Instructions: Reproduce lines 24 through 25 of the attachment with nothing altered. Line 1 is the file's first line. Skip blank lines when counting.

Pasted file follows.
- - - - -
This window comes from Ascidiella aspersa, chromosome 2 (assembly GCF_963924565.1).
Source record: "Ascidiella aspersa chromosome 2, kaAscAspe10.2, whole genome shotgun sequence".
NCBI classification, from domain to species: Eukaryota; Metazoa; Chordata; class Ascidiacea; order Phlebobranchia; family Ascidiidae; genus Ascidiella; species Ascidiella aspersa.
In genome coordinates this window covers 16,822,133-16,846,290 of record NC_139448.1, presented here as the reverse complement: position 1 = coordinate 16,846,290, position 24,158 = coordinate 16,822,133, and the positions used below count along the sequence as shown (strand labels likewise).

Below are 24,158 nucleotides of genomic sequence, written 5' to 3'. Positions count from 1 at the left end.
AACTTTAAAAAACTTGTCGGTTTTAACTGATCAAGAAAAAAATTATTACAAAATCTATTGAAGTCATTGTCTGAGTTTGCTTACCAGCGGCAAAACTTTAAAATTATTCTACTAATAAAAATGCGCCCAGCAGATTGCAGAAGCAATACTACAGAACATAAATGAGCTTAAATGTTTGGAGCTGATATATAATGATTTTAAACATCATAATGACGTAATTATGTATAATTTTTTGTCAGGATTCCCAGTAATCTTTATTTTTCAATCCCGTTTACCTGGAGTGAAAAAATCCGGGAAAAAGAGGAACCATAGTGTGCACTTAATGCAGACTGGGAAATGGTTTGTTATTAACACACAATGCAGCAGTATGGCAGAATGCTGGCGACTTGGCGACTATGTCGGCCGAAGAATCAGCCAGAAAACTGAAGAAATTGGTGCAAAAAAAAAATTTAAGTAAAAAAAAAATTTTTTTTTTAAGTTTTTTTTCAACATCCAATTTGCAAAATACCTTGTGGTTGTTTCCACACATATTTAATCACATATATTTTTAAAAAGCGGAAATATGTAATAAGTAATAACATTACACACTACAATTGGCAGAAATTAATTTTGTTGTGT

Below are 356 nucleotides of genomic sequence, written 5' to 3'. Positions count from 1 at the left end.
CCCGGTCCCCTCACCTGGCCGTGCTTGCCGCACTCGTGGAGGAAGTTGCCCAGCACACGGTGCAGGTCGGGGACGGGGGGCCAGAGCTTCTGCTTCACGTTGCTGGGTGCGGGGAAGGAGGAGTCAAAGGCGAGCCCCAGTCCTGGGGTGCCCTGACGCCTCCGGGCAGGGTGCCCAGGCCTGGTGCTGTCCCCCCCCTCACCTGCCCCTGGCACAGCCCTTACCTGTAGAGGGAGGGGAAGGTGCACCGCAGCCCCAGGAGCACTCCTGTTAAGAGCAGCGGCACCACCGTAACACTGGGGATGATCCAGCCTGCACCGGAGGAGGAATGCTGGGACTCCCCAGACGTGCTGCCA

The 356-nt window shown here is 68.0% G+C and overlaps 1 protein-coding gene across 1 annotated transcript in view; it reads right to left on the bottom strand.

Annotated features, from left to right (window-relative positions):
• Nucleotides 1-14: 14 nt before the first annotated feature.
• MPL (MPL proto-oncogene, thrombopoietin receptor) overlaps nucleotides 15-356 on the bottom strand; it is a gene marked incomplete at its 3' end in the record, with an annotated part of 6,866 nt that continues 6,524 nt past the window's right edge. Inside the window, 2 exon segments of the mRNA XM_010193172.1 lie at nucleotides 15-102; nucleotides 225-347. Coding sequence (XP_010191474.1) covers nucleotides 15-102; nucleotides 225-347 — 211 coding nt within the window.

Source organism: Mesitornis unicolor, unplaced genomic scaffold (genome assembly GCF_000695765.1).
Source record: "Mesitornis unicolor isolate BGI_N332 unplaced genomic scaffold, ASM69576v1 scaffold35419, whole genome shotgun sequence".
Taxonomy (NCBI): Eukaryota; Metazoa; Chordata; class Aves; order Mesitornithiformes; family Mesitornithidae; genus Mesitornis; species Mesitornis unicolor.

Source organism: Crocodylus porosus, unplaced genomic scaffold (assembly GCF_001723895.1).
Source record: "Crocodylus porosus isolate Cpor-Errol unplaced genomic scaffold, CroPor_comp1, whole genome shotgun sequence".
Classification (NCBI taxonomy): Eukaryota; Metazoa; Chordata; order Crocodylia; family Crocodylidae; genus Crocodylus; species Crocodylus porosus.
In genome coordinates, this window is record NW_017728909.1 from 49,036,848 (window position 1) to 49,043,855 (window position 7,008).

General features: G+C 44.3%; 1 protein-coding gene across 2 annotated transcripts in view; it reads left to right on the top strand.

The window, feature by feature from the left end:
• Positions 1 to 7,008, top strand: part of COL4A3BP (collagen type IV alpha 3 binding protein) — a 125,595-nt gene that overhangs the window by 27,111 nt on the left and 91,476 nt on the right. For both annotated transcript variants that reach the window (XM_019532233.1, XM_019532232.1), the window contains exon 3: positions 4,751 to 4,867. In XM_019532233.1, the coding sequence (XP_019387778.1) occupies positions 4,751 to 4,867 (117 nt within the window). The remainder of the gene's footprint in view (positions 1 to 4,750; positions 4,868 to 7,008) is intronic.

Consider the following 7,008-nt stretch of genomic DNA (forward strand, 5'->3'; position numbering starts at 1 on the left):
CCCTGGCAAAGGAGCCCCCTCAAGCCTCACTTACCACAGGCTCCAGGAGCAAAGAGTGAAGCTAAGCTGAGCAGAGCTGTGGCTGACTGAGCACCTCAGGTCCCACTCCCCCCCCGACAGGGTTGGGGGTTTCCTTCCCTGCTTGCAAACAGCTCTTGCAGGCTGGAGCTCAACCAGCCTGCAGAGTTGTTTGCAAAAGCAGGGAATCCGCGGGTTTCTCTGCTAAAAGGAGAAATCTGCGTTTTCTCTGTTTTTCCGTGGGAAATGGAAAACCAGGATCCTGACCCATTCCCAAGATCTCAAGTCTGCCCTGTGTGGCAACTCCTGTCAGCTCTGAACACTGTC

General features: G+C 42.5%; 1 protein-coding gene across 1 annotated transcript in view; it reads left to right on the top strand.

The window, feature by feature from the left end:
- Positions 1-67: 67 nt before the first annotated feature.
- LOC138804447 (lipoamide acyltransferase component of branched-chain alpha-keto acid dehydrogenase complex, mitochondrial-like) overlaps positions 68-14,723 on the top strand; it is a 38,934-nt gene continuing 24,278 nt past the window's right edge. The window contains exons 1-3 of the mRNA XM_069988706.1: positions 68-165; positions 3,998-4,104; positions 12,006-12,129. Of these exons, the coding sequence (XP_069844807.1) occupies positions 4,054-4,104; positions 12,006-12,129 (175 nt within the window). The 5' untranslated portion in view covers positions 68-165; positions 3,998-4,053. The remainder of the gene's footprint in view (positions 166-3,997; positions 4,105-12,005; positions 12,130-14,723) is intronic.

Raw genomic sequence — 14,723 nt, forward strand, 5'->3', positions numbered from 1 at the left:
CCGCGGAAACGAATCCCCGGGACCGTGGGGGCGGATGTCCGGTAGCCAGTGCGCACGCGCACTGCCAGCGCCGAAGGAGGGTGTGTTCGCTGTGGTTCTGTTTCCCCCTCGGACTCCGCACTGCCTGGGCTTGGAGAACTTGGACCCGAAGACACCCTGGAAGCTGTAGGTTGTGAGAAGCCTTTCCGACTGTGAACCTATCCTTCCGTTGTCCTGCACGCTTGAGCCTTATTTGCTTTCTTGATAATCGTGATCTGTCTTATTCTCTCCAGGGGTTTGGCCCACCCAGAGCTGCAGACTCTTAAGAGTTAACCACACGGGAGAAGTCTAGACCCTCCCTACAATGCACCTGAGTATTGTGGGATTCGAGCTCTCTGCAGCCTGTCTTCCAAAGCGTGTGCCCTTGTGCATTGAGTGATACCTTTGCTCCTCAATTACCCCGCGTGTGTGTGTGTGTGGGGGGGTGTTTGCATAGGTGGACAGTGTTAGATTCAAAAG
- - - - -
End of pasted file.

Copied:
CCCTGGCAAAGGAGCCCCCTCAAGCCTCACTTACCACAGGCTCCAGGAGCAAAGAGTGAAGCTAAGCTGAGCAGAGCTGTGGCTGACTGAGCACCTCAGGTCCCACTCCCCCCCCGACAGGGTTGGGGGTTTCCTTCCCTGCTTGCAAACAGCTCTTGCAGGCTGGAGCTCAACCAGCCTGCAGAGTTGTTTGCAAAAGCAGGGAATCCGCGGGTTTCTCTGCTAAAAGGAGAAATCTGCGTTTTCTCTGTTTTTCCGTGGGAAATGGAAAACCAGGATCCTGACCCATTCCCAAGATCTCAAGTCTGCCCTGTGTGGCAACTCCTGTCAGCTCTGAACACTGTC

General features: G+C 42.5%; 1 protein-coding gene across 1 annotated transcript in view; it reads left to right on the top strand.